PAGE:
(b) If it is not possible to obtain an acceptance as a county medical examiner from a physician in a county, authority is given for the election of a county medical examiner from an adjacent or another county. A county medical examiner, when temporarily unable to perform the duties of the office, shall have the authority to deputize any other physician in the area to act as county medical examiner during the absence. If the county legislative body fails to certify a county medical examiner for a county or if the county medical examiner resigns or is unable to fulfill the duties of the office during the interim between county legislative body sessions and a deputy has not been appointed by the county medical examiner, the chief medical examiner shall have the authority to appoint a county medical examiner to serve until the next session of the county legislative body.

(c) A county medical examiner shall serve a five-year term, and shall be eligible for reappointment by the county mayor with confirmation by the county legislative body.

(d) Whenever any county medical examiner shall be called as a witness in any proceedings before the grand jury or in any criminal case, the county medical examiner shall receive from the county as compensation for services as witness a fee as shall be determined by the court before which the proceedings are conducted, unless the fees are paid under provisions of § 38-7-111 [repealed].

(e) The county medical examiner may be suspended by the county mayor for good cause, which shall include, but not be limited to, malfeasance in the performance of the duties of a county medical examiner, criminal conduct, or behavior that is unethical in nature or that is in violation of a relevant code of professional medical responsibility. The suspension shall be for a period of ninety (90) days. At the end of the ninety (90) day period, the suspension shall terminate, unless the county mayor has recommended to the county legislative body in writing that they remove the county medical examiner from office. If the county mayor recommends removal of the county medical examiner, then the county legislative body shall vote on whether to remove the county medical examiner from office within ninety (90) days of the date of the written recommendation. A majority vote shall be required in order to remove the county medical examiner from office. If a majority of the county legislative body does not vote for removal of the county medical examiner from office, then the suspension of the county medical examiner shall terminate immediately.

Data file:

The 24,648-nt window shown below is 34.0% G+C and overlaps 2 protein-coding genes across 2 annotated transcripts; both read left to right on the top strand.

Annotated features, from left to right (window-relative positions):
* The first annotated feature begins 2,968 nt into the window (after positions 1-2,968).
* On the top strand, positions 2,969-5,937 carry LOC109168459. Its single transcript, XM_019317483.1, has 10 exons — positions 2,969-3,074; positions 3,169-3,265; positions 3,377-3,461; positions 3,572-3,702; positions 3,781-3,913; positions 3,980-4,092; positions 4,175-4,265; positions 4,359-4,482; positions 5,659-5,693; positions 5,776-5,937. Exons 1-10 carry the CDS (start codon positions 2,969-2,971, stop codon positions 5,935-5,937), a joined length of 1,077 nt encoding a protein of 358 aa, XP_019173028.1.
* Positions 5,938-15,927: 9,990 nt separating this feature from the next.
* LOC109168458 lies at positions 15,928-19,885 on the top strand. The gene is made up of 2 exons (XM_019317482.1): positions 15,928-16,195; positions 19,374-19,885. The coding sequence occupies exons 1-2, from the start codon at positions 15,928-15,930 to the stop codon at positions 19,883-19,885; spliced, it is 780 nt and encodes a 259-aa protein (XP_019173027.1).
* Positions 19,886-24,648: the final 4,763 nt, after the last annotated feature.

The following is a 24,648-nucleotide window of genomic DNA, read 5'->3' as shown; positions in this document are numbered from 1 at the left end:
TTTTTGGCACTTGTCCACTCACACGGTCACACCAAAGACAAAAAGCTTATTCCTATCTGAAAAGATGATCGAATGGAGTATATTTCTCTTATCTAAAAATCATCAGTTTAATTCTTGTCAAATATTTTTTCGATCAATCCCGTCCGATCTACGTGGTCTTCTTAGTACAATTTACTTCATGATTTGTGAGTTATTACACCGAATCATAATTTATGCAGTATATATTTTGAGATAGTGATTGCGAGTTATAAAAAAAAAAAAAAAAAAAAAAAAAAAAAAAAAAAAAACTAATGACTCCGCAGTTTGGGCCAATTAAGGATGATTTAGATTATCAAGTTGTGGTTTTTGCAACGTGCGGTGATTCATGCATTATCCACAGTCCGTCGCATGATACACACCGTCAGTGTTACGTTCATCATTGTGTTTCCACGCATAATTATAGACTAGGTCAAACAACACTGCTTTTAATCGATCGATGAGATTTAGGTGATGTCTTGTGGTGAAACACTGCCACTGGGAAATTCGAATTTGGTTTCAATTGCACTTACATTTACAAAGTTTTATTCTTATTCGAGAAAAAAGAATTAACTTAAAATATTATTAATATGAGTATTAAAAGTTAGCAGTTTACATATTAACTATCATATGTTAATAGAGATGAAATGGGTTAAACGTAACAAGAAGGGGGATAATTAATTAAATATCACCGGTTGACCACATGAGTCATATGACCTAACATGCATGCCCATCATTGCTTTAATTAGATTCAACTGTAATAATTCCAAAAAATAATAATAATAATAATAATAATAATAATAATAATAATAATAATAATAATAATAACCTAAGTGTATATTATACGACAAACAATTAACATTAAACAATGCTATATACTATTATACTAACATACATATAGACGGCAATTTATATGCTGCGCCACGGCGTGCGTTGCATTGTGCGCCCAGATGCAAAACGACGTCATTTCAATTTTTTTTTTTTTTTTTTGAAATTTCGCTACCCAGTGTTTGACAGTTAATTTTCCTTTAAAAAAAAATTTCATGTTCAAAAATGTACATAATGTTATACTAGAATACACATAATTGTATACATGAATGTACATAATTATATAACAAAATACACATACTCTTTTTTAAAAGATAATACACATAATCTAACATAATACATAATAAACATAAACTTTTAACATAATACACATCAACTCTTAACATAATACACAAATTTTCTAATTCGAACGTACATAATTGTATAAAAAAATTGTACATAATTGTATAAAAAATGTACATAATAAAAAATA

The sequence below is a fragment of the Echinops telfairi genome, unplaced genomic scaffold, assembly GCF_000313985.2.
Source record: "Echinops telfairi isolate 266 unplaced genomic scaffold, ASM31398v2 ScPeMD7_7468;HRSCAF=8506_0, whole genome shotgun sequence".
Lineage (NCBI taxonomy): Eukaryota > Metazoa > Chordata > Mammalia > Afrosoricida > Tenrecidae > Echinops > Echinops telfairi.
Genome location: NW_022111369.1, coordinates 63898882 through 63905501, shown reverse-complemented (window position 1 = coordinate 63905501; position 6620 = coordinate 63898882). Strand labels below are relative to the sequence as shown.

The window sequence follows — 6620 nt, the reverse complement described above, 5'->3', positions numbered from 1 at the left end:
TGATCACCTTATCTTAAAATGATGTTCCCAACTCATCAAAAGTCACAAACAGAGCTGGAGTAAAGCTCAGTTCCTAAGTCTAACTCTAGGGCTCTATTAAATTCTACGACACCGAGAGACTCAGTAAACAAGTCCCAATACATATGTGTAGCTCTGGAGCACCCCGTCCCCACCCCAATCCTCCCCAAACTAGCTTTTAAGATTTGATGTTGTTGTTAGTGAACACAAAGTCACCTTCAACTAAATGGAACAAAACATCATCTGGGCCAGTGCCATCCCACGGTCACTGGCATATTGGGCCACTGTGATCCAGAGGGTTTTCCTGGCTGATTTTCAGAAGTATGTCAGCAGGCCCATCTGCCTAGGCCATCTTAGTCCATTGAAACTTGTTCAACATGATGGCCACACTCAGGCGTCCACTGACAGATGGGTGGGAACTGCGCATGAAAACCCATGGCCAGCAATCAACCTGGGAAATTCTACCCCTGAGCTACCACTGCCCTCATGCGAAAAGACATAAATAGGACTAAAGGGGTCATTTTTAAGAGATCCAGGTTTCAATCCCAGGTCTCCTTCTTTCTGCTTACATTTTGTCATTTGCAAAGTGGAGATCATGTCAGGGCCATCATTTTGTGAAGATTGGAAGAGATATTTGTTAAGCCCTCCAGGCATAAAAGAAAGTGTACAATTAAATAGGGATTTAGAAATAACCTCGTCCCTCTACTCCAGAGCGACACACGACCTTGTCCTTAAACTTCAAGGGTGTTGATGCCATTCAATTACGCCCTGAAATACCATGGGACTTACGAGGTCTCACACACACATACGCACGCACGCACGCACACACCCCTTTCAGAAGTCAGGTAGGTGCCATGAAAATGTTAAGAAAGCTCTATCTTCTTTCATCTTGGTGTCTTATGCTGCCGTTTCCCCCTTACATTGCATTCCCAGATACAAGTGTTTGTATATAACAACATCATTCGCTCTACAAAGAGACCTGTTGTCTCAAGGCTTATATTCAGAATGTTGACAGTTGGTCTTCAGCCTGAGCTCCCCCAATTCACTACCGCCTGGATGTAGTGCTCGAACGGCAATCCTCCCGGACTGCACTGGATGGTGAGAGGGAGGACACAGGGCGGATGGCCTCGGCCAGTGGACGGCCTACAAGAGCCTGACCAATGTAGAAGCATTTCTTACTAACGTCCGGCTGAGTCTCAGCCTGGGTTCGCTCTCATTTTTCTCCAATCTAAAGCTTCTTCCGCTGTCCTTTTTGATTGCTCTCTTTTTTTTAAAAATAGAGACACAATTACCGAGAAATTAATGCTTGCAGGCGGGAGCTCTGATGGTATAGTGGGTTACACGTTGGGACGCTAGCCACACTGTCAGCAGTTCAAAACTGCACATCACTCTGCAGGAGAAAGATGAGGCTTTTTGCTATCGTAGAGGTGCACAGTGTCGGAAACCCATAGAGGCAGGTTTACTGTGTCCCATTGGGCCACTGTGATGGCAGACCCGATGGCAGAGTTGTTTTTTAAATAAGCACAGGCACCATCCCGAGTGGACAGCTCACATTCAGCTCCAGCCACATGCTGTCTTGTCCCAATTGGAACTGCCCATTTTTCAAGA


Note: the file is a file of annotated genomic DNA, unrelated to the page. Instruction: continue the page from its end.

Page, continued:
(f)  (1) A medical investigator shall be a licensed emergency medical technician (EMT), paramedic, registered nurse, physician's assistant or a person registered by or a diplomat of the American Board of Medicolegal Death Investigators and approved by the county medical examiner as qualified to serve as medical investigator.

   (2) If the county has an elected coroner, the coroner shall serve as the medical investigator for the county; provided, that such coroner meets the qualifications for a medical investigator set out in subdivision (f)(1). If the coroner is not qualified to serve as medical investigator, then the county legislative body shall, by resolution, either authorize the county medical examiner to appoint a medical investigator subject to confirmation by the county legislative body, or provide for this function through a contract for service approved by the county medical examiner and the county legislative body; provided, however, that, if the county has an elected coroner who has served in that capacity for ten (10) years or more, such coroner shall serve as the medical investigator for the county, regardless of whether the coroner meets the qualifications set out in subdivision (f)(1).

   (3) The county medical investigator may conduct investigations when a death is reported, as provided in § 38-7-108, under the supervision of the county medical examiner. The county medical investigator may make pronouncements of death and may recommend to the county medical examiner that an autopsy be ordered. However, the county medical investigator shall not be empowered to sign a death certificate. The county medical examiner may delegate to the county medical investigator the authority to order an autopsy.

(g) County medical examiners and medical investigators shall be required to receive initial training and regular continuing education through the chief medical examiner and to operate according to the death investigation guidelines adopted by the department of health.